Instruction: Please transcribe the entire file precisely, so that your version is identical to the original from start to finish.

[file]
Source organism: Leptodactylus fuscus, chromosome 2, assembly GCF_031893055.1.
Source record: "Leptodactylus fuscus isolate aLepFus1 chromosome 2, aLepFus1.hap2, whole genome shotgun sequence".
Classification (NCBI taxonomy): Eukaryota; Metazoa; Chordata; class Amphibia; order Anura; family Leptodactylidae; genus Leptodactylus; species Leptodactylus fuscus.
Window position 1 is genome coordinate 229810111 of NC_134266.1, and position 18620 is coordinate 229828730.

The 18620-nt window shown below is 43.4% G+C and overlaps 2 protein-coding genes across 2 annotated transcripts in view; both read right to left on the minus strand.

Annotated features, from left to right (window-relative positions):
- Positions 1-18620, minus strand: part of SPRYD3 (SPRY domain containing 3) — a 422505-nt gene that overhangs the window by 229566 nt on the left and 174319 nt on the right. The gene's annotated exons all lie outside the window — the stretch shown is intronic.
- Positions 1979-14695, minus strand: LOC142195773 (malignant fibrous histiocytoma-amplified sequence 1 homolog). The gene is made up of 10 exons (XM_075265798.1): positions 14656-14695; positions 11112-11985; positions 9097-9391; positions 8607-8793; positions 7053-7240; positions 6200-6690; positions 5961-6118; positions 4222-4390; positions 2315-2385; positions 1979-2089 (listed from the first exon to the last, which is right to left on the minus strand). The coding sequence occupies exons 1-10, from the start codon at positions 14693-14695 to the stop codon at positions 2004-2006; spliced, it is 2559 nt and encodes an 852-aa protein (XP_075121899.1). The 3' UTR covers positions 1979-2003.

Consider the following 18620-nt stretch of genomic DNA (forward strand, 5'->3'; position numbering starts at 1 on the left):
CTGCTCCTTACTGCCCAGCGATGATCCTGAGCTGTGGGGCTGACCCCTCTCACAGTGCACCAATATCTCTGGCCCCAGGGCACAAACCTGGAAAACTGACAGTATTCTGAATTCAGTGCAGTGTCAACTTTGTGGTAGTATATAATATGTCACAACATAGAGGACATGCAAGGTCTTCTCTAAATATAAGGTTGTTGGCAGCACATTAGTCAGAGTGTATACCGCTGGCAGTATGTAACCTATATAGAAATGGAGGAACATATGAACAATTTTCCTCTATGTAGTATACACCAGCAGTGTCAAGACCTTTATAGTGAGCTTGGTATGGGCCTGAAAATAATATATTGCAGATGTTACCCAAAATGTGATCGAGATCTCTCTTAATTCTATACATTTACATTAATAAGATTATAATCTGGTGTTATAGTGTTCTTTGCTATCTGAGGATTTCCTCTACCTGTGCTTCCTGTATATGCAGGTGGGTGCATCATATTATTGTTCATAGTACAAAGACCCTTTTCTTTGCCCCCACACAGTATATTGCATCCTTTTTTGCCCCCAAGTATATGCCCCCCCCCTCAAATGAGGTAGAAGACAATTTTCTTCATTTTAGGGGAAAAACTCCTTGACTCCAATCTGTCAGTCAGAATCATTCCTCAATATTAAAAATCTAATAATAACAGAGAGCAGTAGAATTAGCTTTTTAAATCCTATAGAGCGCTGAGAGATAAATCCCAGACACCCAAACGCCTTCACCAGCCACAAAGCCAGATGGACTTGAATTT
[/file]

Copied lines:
Source organism: Leptodactylus fuscus, chromosome 2, assembly GCF_031893055.1.
Source record: "Leptodactylus fuscus isolate aLepFus1 chromosome 2, aLepFus1.hap2, whole genome shotgun sequence".
Classification (NCBI taxonomy): Eukaryota; Metazoa; Chordata; class Amphibia; order Anura; family Leptodactylidae; genus Leptodactylus; species Leptodactylus fuscus.
Window position 1 is genome coordinate 229810111 of NC_134266.1, and position 18620 is coordinate 229828730.

The 18620-nt window shown below is 43.4% G+C and overlaps 2 protein-coding genes across 2 annotated transcripts in view; both read right to left on the minus strand.

Annotated features, from left to right (window-relative positions):
- Positions 1-18620, minus strand: part of SPRYD3 (SPRY domain containing 3) — a 422505-nt gene that overhangs the window by 229566 nt on the left and 174319 nt on the right. The gene's annotated exons all lie outside the window — the stretch shown is intronic.
- Positions 1979-14695, minus strand: LOC142195773 (malignant fibrous histiocytoma-amplified sequence 1 homolog). The gene is made up of 10 exons (XM_075265798.1): positions 14656-14695; positions 11112-11985; positions 9097-9391; positions 8607-8793; positions 7053-7240; positions 6200-6690; positions 5961-6118; positions 4222-4390; positions 2315-2385; positions 1979-2089 (listed from the first exon to the last, which is right to left on the minus strand). The coding sequence occupies exons 1-10, from the start codon at positions 14693-14695 to the stop codon at positions 2004-2006; spliced, it is 2559 nt and encodes an 852-aa protein (XP_075121899.1). The 3' UTR covers positions 1979-2003.

Consider the following 18620-nt stretch of genomic DNA (forward strand, 5'->3'; position numbering starts at 1 on the left):
CTGCTCCTTACTGCCCAGCGATGATCCTGAGCTGTGGGGCTGACCCCTCTCACAGTGCACCAATATCTCTGGCCCCAGGGCACAAACCTGGAAAACTGACAGTATTCTGAATTCAGTGCAGTGTCAACTTTGTGGTAGTATATAATATGTCACAACATAGAGGACATGCAAGGTCTTCTCTAAATATAAGGTTGTTGGCAGCACATTAGTCAGAGTGTATACCGCTGGCAGTATGTAACCTATATAGAAATGGAGGAACATATGAACAATTTTCCTCTATGTAGTATACACCAGCAGTGTCAAGACCTTTATAGTGAGCTTGGTATGGGCCTGAAAATAATATATTGCAGATGTTACCCAAAATGTGATCGAGATCTCTCTTAATTCTATACATTTACATTAATAAGATTATAATCTGGTGTTATAGTGTTCTTTGCTATCTGAGGATTTCCTCTACCTGTGCTTCCTGTATATGCAGGTGGGTGCATCATATTATTGTTCATAGTACAAAGACCCTTTTCTTTGCCCCCACACAGTATATTGCATCCTTTTTTGCCCCCAAGTATATGCCCCCCCCCTCAAATGAGGTAGAAGACAATTTTCTTCATTTTAGGGGAAAAACTCCTTGACTCCAATCTGTCAGTCAGAATCATTCCTCAATATTAAAAATCTAATAATAACAGAGAGCAGTAGAATTAGCTTTTTAAATCCTATAGAGCGCTGAGAGATAAATCCCAGACACCCAAACGCCTTCACCAGCCACAAAGCCAGATGGACTTGAATTT